Executive Resumes, Personal Branding & Executive Job Search

Match.com and Your Resume

Posted by Tyrone Norwood

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Apr 8, 2010 7:06:00 AM

My friend who uses Match.com  has met several people who are a good match for her age, interests, politics, and education level and one person in particular who has become a really close friend. It makes sense - it's why so many people worldwide use the site. Then why is it that people are still indiscriminately sending resumes in to jobs that bear little resemblance to the jobs they have listed on their resume? It just makes things harder for the truly qualified.

One of the reasons that companies and recruiters are turning away from paying to post jobs on the big job boards is that they get so many irrelevant resumes! Even if you are a serious candidate and provide a close match with the advertised job, you will have a hard time penetrating the jungle of thousands of "unmatched" resumes. (That's why you need to network.)

If you are on Match.com and want to meet people who are pacifists like you or left-leaning liberals, you can expect not to be matched up with hawks and right-leaning Republicans. Right? So what does that mean about how you write your resume? You want your resume to provide a "close match" with the advertised position.

First, the keywords. Make sure that the keywords you find in the job posting can be found on your resume, even if you have to make a "Skills" list at the end of your resume to contain all of them.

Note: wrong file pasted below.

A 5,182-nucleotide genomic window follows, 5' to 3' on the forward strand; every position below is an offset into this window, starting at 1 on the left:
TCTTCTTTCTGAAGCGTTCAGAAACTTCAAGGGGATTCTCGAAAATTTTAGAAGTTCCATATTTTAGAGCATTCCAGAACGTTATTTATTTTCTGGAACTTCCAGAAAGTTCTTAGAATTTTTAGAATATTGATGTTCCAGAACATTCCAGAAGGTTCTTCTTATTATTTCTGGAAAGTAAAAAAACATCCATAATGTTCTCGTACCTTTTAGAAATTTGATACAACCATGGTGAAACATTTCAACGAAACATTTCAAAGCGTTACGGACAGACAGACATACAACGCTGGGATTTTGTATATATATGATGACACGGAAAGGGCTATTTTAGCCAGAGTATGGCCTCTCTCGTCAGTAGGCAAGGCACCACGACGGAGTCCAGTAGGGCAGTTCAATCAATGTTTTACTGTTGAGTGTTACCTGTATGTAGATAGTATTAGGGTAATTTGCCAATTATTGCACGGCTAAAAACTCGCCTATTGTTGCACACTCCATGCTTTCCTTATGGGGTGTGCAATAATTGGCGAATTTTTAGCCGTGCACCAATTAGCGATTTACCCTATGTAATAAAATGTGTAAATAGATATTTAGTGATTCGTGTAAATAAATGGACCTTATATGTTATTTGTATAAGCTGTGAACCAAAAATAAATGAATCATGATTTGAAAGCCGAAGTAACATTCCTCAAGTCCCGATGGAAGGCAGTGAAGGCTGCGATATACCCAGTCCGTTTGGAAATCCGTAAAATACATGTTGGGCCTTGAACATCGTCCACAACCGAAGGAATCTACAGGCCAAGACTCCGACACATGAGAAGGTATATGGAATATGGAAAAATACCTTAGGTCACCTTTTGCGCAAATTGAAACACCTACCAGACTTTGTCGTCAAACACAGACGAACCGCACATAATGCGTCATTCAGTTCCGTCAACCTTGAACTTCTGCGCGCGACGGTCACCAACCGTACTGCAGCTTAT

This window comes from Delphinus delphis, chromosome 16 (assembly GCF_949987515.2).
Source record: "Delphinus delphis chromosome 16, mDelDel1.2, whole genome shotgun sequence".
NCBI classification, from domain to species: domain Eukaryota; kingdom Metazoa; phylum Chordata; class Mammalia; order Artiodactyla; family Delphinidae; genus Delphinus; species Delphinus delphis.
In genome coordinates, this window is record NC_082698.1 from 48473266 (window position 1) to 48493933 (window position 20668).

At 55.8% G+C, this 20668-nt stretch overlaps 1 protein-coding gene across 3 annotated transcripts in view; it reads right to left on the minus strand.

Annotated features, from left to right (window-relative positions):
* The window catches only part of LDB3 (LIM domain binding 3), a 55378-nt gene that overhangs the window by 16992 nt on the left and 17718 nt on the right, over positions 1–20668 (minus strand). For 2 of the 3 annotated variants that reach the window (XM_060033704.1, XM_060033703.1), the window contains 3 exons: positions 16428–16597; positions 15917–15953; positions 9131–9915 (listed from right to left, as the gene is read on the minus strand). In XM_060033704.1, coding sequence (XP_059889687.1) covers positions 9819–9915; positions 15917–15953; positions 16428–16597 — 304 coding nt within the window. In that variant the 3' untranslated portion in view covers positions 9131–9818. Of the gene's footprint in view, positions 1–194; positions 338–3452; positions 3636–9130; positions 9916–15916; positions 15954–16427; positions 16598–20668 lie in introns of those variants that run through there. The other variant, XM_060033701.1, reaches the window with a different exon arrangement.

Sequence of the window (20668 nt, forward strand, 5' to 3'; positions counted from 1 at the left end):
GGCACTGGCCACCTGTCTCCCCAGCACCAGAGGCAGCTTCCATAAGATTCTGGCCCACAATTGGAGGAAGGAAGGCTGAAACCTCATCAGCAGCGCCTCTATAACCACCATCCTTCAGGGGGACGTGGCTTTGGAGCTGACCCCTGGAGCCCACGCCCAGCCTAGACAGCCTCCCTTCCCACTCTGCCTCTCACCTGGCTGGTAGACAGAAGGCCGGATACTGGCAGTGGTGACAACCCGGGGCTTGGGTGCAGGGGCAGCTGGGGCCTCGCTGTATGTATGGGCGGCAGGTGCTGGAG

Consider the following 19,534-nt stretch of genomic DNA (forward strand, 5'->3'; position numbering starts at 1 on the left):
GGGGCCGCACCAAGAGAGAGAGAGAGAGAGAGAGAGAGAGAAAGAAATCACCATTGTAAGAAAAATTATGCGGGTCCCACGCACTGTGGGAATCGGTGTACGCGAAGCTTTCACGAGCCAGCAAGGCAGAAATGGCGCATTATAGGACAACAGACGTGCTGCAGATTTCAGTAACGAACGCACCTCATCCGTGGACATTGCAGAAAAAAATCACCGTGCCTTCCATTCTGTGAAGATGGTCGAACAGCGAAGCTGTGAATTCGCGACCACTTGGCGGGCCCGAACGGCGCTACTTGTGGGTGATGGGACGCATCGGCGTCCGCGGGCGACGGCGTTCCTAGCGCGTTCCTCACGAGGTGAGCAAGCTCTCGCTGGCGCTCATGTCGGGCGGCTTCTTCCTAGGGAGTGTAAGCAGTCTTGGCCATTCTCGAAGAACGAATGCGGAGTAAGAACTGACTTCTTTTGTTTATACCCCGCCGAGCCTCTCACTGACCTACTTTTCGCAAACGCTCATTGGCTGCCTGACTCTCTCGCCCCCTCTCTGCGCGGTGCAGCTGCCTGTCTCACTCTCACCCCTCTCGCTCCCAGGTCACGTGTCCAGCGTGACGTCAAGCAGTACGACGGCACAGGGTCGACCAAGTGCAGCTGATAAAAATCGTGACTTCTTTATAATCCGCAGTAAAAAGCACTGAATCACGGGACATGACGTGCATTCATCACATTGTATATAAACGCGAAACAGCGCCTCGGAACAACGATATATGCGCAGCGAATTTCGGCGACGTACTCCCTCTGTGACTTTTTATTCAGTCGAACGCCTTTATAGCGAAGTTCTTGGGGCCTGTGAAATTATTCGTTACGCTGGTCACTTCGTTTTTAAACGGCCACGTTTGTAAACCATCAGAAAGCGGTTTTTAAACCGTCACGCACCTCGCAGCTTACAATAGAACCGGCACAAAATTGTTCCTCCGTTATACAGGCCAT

Second, your industry. Apply to jobs that are in the same industry that you have experience in. With the intense competition for jobs, you are less likely to be considered for a job outside your industry experience. That means that if you truly want to switch industries, don't count on applicant tracking technology such is as used on the job boards and corporate sites to come up with your resume. Instead, power up your networking to give you a chance to get in front of a hiring authority and make a pitch about the transferability of your skills. 

Third, your job title. If you have held the same title as the job you are applying for in the same industry, you will be providing a close match. If you are seeking to take your career to the next level (going from Director to Senior Director or Senior Director to VP, for instance), you will fare better if you mention the higher-level title in your profile by saying something like, "Poised to assume a VP-level position" or "Targeting VP positions." That's to get the keyword in there, but also to let the reader know that you are ready to move up. Your resume will be more credible, then, if you can demonstrate you've used the skills required in the higher-level position, such as including examples of your contributions to strategic planning if you want an executive-level job. 

Fourth, your skills. Make your resume sound familiar to the reader who has posted the ad. You want to provide a comfort level for the reader by using the skills that they are seeking. 

Fifth, your results. The hiring authority can usually afford - given the large number of applicants - to be picky and interview people whose dynamic accomplishments are highlighted in their resumes. So knock their socks off!

Getting a job is all about providing that close match to a position an organization is seeking to fill. As we've talked about before, networking is your best bet for getting a job - by a long shot. Fortunately, networking will most likely provide you with an opportunity to tailor your resume to a job opening. Count on needing to tweak your resume towards that open position. 

So go for it - get a great date, um, job!

Topics: job search, personal branding, executive resumes, executive resume writing, career management, Jobs, Working

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Tyrone Norwood